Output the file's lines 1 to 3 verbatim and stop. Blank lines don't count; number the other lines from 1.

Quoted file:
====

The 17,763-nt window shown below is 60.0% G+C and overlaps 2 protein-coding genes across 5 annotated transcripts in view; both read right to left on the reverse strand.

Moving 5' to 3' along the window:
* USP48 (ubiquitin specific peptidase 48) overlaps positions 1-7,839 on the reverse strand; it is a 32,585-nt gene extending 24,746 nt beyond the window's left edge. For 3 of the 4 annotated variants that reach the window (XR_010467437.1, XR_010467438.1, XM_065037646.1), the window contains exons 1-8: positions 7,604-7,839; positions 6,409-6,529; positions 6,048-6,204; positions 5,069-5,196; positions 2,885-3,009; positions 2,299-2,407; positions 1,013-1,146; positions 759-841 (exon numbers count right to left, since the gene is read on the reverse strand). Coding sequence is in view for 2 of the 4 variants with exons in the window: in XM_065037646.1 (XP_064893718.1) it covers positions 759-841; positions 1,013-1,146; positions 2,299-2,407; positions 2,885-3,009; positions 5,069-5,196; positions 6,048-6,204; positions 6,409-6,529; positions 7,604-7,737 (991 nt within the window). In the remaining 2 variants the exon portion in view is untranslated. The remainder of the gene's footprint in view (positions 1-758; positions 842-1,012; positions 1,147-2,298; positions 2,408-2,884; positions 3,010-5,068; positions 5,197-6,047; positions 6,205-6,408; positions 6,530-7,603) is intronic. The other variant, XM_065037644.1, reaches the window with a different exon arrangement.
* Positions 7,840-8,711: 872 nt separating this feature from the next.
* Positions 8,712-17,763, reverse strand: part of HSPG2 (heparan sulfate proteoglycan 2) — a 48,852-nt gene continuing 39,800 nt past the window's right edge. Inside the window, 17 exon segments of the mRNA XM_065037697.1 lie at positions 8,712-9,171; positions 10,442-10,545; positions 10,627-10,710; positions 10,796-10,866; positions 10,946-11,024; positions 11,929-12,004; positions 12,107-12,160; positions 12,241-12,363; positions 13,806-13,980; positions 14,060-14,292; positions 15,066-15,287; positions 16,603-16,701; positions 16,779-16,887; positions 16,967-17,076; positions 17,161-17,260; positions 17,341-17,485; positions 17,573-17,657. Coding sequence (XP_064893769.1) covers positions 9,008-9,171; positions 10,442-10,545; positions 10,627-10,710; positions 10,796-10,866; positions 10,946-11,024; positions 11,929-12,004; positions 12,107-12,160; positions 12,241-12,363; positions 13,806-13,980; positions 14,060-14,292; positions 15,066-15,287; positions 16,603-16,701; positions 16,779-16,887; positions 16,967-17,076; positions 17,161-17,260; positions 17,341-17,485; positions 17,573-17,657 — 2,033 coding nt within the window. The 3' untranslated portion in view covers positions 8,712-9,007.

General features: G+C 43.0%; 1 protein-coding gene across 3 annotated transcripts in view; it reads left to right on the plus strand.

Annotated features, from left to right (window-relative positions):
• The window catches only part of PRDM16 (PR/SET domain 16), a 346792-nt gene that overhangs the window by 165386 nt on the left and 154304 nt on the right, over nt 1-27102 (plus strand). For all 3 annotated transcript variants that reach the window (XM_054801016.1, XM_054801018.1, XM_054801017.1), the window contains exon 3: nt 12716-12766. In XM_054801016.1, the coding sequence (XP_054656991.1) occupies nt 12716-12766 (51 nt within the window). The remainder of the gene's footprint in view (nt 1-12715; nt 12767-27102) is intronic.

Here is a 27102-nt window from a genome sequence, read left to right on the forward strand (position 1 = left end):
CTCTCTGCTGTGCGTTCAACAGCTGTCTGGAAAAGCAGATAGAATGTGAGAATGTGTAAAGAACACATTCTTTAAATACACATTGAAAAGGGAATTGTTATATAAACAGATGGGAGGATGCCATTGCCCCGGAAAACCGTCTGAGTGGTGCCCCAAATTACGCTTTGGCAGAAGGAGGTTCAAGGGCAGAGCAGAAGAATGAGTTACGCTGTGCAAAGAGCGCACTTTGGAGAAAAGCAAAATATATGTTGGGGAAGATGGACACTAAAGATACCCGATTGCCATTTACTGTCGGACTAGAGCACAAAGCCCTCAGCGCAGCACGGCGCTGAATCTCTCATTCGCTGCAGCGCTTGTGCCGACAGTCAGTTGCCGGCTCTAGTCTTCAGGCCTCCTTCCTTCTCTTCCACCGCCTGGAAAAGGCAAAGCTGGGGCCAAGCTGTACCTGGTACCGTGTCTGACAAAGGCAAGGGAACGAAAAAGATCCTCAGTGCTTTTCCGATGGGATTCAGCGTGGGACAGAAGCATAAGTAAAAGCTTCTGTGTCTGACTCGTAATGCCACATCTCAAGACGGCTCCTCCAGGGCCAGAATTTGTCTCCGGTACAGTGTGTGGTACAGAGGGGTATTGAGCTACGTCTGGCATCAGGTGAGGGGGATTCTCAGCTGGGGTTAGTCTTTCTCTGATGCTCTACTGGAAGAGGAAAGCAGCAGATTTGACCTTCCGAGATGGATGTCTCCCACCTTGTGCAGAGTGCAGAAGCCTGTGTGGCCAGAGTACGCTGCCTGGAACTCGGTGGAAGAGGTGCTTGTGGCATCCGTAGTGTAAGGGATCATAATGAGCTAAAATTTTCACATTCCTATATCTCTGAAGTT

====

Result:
The 17,763-nt window shown below is 60.0% G+C and overlaps 2 protein-coding genes across 5 annotated transcripts in view; both read right to left on the reverse strand.

Moving 5' to 3' along the window:
* USP48 (ubiquitin specific peptidase 48) overlaps positions 1-7,839 on the reverse strand; it is a 32,585-nt gene extending 24,746 nt beyond the window's left edge. For 3 of the 4 annotated variants that reach the window (XR_010467437.1, XR_010467438.1, XM_065037646.1), the window contains exons 1-8: positions 7,604-7,839; positions 6,409-6,529; positions 6,048-6,204; positions 5,069-5,196; positions 2,885-3,009; positions 2,299-2,407; positions 1,013-1,146; positions 759-841 (exon numbers count right to left, since the gene is read on the reverse strand). Coding sequence is in view for 2 of the 4 variants with exons in the window: in XM_065037646.1 (XP_064893718.1) it covers positions 759-841; positions 1,013-1,146; positions 2,299-2,407; positions 2,885-3,009; positions 5,069-5,196; positions 6,048-6,204; positions 6,409-6,529; positions 7,604-7,737 (991 nt within the window). In the remaining 2 variants the exon portion in view is untranslated. The remainder of the gene's footprint in view (positions 1-758; positions 842-1,012; positions 1,147-2,298; positions 2,408-2,884; positions 3,010-5,068; positions 5,197-6,047; positions 6,205-6,408; positions 6,530-7,603) is intronic. The other variant, XM_065037644.1, reaches the window with a different exon arrangement.